What if a famous soccer team asks you to predict how many tickets for their next match will be sold to women?
Seventy students from Bicocca University of Milan tried to answer this question a couple of weeks ago. They were divided into 19 groups during a hackathon that SAS hosted in its office in Milan. SAS Hackathon was organised in collaboration with three different departments of the Bicocca University (statistics and quantitative methods; IT systems and communication; and quantitative methods and business strategy in economics).
I saw students working for 12 hours in a row without even stopping to eat. So, like a real “mom,” I brought food to the most tireless of them.
The students spent two days dedicated to a machine learning project, based on a data set made available by AC Milan, the Italian soccer team. The final goal was to develop an analytics model on SAS® Viya® to predict if, in the next Milan match, they would have sold more or less than 15 percent of tickets to women.
Being side by side with these motivated, willing and smart students for 48 hours gave me an extraordinary energy. Being part of the jury has been an honour and pleasure. We worked with passion, and it was a joy to see those students working on the SAS Platform, testing their analytics skills.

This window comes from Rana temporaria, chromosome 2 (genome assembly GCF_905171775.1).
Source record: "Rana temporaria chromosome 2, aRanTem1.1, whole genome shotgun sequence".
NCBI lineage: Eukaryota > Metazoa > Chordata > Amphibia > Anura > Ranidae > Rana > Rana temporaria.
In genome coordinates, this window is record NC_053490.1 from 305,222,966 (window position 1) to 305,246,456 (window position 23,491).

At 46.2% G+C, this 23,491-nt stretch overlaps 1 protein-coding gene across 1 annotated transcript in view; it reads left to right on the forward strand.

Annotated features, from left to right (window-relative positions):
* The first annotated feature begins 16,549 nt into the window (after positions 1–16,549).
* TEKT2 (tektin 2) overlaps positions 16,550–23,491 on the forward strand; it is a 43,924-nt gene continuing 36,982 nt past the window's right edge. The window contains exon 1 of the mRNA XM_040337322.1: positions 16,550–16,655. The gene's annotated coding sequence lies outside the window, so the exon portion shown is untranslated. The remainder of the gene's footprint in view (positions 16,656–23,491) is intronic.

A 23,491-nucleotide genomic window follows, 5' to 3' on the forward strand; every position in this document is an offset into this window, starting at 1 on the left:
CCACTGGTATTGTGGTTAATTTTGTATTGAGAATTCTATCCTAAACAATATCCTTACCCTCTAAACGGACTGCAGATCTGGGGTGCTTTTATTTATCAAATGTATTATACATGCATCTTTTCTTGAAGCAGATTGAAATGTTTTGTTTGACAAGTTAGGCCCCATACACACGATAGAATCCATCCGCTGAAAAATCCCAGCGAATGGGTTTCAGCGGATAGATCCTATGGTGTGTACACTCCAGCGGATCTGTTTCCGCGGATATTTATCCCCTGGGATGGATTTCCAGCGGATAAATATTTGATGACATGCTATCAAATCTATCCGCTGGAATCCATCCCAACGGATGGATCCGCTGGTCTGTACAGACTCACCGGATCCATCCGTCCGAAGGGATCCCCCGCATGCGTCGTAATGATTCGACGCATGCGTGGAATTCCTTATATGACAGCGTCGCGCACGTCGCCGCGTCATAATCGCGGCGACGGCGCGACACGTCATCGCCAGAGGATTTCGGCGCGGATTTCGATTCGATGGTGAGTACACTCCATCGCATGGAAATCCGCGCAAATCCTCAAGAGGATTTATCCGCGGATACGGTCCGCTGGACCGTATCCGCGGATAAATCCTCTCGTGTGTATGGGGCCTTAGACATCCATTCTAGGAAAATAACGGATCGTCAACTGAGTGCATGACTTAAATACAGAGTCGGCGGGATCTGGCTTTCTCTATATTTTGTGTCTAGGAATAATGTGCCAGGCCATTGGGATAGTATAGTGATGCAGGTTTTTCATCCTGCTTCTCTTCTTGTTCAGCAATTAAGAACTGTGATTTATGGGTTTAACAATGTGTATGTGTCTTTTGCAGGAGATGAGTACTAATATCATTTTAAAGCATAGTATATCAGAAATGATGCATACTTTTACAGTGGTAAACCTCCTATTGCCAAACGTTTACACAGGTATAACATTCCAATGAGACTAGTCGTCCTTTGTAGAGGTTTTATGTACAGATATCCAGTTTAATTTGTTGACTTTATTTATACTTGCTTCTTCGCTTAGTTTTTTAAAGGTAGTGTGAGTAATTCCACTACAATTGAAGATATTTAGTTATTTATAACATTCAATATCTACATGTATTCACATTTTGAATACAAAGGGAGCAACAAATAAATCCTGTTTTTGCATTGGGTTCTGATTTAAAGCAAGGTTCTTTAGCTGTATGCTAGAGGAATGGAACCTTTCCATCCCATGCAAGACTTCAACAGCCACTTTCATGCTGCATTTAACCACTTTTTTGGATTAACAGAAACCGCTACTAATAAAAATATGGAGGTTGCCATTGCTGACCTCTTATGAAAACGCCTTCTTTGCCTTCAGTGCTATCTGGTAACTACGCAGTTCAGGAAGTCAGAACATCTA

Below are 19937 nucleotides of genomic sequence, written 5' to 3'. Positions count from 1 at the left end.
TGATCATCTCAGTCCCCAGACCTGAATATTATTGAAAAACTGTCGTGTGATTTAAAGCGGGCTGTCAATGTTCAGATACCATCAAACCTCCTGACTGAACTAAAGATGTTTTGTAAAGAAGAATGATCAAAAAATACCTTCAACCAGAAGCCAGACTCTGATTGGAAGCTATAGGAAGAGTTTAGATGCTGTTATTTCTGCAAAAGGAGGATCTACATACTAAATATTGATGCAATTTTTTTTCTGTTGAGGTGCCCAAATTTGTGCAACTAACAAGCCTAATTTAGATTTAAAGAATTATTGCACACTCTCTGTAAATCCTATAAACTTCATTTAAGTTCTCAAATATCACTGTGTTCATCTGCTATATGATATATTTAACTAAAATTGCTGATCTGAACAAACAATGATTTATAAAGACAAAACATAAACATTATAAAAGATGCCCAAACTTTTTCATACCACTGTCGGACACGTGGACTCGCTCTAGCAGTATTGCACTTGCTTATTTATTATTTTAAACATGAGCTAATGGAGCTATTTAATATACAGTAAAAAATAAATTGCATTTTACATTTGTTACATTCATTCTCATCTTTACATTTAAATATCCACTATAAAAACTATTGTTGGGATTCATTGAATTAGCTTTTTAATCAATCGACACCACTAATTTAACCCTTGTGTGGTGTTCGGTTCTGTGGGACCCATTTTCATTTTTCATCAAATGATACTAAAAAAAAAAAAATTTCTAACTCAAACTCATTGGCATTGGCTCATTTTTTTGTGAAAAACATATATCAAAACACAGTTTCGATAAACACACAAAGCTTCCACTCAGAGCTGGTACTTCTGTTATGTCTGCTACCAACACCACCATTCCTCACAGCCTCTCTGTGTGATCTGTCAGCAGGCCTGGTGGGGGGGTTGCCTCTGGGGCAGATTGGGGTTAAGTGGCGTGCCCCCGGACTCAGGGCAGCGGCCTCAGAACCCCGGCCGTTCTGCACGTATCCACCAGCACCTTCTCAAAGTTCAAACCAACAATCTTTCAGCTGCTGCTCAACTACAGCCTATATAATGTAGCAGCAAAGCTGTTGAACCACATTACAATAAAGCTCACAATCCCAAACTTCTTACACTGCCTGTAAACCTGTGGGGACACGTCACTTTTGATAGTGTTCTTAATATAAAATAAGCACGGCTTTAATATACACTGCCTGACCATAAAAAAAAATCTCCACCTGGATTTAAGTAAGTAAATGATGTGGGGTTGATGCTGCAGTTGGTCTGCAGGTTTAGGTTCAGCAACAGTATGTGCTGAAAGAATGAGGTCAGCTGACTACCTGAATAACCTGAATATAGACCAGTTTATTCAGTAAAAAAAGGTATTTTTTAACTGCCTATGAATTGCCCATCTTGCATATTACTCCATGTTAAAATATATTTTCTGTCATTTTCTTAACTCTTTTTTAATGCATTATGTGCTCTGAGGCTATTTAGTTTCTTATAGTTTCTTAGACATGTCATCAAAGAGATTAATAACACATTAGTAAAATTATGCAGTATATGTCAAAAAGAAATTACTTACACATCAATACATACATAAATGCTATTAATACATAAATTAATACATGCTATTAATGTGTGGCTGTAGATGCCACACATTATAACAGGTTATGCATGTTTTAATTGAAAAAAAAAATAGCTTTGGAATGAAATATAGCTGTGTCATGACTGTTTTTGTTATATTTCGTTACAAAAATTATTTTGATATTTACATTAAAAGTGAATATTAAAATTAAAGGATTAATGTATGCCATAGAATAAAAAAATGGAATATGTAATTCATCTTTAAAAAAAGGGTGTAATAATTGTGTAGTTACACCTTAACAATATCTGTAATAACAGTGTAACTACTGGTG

I’ve always felt that society must build more big data and artificial intelligence skills in young students. I must say it was a relief to experience #SASHack. I noticed we have some young, skilled and proactive young people. And we also have open tools and technology that are needed to help them grow as professionals.
I didn’t just notice passion in these 70 students. They also had a completely different approach to new technology and platforms. In addition, the four winning teams showed a strong data storytelling approach that I didn’t expect.
I’ve recently read an article by Ed Hess, professor at Darden School of Business of the University of Virginia, published by The Financial Times Limited and reprinted in Italian by Il Sole 24 Ore, where he highlighted the importance of students thinking about the quality of their skills more than the quantity. "Intelligence cannot be defined by an individual’s knowledge, because machines will always be able to know more than humans. Probably the most important skill that students should expand is how to learn in an interactive way, unlearning and learning in a continuous cycle."
The world goes faster and faster – we know that. It is essential that companies like SAS help people, not just students, to adopt a new mental approach of expressing themselves by adapting their analytic proficiency and critical sensibility to whatever business context they are in.
We live in a data world, and young people know it. Most of them have already understood that they have to merge what they learned during their studies with additional skills. More analytically focused skills that are necessary in the data-driven economy we are experiencing.
If you want to know more about the winning project from #SASHack, register at SAS Forum Milan on May 15. You’ll have the chance to listen to the four winning groups in one of the parallel sessions in the afternoon.